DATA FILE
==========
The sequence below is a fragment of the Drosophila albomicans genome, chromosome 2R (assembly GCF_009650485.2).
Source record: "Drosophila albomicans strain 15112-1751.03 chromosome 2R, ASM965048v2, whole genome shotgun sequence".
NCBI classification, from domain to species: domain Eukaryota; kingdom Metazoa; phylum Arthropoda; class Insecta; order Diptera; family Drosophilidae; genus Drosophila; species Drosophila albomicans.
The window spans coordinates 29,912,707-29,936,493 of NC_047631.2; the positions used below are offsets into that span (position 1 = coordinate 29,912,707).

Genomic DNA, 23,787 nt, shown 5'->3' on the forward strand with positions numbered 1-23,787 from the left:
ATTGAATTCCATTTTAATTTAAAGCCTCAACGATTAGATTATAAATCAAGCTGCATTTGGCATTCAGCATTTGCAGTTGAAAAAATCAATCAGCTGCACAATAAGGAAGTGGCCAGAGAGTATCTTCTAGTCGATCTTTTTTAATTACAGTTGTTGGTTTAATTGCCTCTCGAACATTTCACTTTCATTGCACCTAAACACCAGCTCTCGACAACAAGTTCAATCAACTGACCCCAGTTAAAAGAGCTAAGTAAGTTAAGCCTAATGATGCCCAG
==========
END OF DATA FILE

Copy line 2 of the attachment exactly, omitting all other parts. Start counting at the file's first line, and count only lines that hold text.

Source record: "Drosophila albomicans strain 15112-1751.03 chromosome 2R, ASM965048v2, whole genome shotgun sequence".